- Arterys & AMG Medtech’s British Isles Alliance: Arterys and UK-based healthcare AI consultancy, AMG Medtech, announced that AMG Medtech will sell and market Arterys’ AI solutions in the UK and Ireland. AMG Medtech primarily focused on radiotherapy AI solutions before now.
- AI Liability Risks: A Boston-based radiologist and lawyer duo shared a solid overview of MSK radiologists’ legal liability as AI takes on a larger role in their workflows. The editorial details a range of liability scenarios that are worth a review, although the main takeaways are that the lack of AI malpractice precedence means “all parties face an uncertain liability landscape,” while federal law and the tort system will serve as radiologists’ “unlikely allies” because they both “emphasize the primacy of physician decision-making.”
The Resource Wire
– This is sponsored content.
- This AI economics overview from Healthcare Administrative Partners details the various AI ROI scenarios and ways that AI can contribute to radiology practices until reimbursements become more of a reality.
- Check out how Baptist Health South Florida increased its radiology team’s output by more than 25% using Nuance PowerScribe Workflow Orchestration and PowerConnect Communicator.
- See how East Texas Medical Center reduced its abdominal CT contrast volumes by 30% after adopting Bayer Radiology’s contrast dose management software.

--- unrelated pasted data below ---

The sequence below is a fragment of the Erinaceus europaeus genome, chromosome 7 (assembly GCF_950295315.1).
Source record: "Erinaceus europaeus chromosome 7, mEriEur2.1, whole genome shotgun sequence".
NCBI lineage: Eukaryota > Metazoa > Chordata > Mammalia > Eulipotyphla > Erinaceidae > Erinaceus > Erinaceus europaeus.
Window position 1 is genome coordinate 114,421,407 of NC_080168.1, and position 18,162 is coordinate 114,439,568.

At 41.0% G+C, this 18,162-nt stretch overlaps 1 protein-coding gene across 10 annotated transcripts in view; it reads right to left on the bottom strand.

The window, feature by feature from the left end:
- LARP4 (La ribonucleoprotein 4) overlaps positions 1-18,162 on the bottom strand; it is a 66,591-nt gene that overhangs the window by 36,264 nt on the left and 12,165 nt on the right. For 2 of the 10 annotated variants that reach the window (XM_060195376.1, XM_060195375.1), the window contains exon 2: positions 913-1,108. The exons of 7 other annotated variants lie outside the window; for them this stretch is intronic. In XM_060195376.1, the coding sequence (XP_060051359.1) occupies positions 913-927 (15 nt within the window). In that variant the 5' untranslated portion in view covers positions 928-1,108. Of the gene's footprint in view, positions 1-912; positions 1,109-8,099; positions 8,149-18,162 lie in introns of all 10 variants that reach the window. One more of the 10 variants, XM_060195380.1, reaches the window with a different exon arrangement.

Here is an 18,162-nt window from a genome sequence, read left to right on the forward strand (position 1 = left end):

- This new ebook looks at how you can empower your CT technologist team and set up your department for success by looking at four key areas.
- GE Healthcare is recognizing technologists who went above and beyond during the COVID-19 pandemic with its 2021 X-Ray Technologist Awards. If any of your technologist colleagues stepped-up last year, nominate them today.
- Check out this talk from Eliot Siegel, MD on the “Hype, Myth, Reality and Next Steps” of imaging AI, including a profile on Canon’s AiCE Deep Learning Reconstruction solution at around the 4-minute mark.
- The phrase “Prevention is better than cure” was made famous 520 years ago, and it’s a core part of Zebra Med’s strategy today. Learn how and why Zebra-Med is shifting its emphasis to population health as we head into 2021.
- Learn how Aavicenna.AI’s LVO detection and triage algorithm (available via Arterys) improves large vessel occlusion treatment decisions and clinical outcomes.
- Watch Jared Christensen, MD, MBA explain how Duke University Health uses Riverain Technology’s ClearRead CT Vessel Suppress and ClearRead CT Detect in its daily practice.
- Learn how Novarad’s Nova RIS system helps radiology departments streamline front office workflows, ensuring they get all the reimbursements they’ve earned while also providing a great patient experience.
- In this Hitachi blog, VidiStar users share how they’ve benefitted from the cardiovascular information system’s flexible SaaS-based pricing model and leveraged its productivity advantages to increase reimbursements.
- United Imaging’s approach to brain imaging in molecular imaging puts the patient first, with a focus on reducing scan times and correcting for patient motion to avoid repeat studies, while supporting interpretation with high resolution images and quantitative values.